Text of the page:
A former Virginia college student who teamed up with white supremacists in a series of swatting attacks targeting his university, journalists and the Homeland Security secretary has been sentenced to 33 months in prison.
John William Kirby Kelley, a 20-year-old former student at Old Dominion University, was sentenced Monday after pleading guilty in July to hosting an online chatroom where he and others called in fake bomb threats at his former school in late 2018, federal prosecutors said Monday.
Court documents show that Kelley conspired with John Cameron Denton, a former leader of a neo-Nazi hate group — the Atomwaffen Division in Texas — and others to make the harassing swatting calls in an effort to deceive emergency dispatchers into thinking that a true emergency existed, authorities said.
“Swatting attacks are serious crimes that disrupt the operations of local emergency agencies, take first responders away from real emergencies and place victims, community members and law enforcement officers in grave danger,” Acting US Attorney Raj Parekh said in a statement.
Many of Kelley’s conspirators had white supremacist views and picked their targets due to racial hatred, federal prosecutors said.
Kelley was arrested in February 2020 along with Denton and four other Atomwaffen associates, the Washington Post reported.
The former ODU student apologized Monday for his actions that led members of the chatroom to place at least 134 swatting calls across the country, including against two black churches, a mosque in Texas, a black newspaper columnist and Trump administration official Kirstjen Nielsen, who served as Secretary of Homeland Security before resigning in 2019.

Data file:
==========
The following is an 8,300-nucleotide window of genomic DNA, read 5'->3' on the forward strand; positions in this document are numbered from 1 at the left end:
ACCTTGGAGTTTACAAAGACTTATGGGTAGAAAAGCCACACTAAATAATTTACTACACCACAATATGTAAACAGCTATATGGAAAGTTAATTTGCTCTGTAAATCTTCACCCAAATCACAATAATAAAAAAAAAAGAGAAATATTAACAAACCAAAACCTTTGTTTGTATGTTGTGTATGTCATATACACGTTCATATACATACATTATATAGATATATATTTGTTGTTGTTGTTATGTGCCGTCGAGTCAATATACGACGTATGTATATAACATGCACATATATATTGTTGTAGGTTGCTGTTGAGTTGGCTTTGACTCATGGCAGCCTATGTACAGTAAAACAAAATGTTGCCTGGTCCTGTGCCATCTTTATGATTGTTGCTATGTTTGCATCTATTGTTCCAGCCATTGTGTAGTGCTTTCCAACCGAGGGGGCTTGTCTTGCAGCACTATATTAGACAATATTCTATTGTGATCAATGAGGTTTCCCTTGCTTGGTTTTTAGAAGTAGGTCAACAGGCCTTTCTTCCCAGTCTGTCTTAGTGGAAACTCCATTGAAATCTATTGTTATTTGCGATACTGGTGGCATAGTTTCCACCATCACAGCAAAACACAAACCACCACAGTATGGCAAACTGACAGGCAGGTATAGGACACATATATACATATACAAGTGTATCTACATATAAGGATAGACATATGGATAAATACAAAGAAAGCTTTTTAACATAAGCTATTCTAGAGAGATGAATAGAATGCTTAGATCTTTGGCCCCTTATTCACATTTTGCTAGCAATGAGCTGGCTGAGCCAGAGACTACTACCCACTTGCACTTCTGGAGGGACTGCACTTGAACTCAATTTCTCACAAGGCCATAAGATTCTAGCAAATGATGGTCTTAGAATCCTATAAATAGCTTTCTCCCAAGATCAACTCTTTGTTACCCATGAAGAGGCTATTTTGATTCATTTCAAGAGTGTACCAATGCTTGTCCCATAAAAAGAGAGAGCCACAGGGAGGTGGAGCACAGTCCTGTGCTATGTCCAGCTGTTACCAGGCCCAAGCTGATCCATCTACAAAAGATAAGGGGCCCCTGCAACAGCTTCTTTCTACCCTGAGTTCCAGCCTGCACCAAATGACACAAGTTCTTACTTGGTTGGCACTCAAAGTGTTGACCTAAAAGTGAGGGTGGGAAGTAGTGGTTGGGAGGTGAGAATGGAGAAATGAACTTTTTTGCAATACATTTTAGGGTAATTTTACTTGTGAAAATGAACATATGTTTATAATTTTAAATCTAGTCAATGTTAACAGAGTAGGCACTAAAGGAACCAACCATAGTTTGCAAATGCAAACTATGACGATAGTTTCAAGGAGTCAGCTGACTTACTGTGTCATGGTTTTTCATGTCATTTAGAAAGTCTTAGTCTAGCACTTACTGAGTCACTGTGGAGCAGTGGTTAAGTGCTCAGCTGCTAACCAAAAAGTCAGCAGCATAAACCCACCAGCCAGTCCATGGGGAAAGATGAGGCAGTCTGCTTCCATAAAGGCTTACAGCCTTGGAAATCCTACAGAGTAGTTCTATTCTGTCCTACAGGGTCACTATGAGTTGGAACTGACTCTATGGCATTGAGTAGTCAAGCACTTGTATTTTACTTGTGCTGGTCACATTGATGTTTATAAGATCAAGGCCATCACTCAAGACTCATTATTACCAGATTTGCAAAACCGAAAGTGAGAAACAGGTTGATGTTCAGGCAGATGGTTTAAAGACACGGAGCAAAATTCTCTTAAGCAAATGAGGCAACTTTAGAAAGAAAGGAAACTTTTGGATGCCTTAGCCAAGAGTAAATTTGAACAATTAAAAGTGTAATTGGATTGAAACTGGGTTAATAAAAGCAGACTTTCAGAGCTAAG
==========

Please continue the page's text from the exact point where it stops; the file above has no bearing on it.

Prosecutors said the fake bomb threats Kelley orchestrated at Old Dominion led to a shelter-in-place order and the search of every building on campus in November 2018.
“I’m really sorry,” Kelley told a judge prior to sentencing. “I hope to return to the community as a better man.”
Kelley, then 17, started the chatroom while living at home in northern Virginia. Prosecutors said he used racial slurs, but Kelley vehemently denied being bigoted, despite admitting that some conspirators chose targets due to their race or religion.
“The racial language that has been expressed by me and my co-conspirators, along with the swatting attacks, do not represent my values and beliefs,” Kelley told a judge. “Furthermore, I was personally disgusted by the direction that the chat room took after my departure.”
Kelley’s attorney said there was no proof that he targeted anyone due to racial hatred, but a judge disagreed and classified his actions as a hate crime.
Denton, whom prosecutors said repeatedly harassed a ProPublica journalist who had reported on him, has pleaded guilty and is due to be sentenced on April 13, according to the Washington Post.
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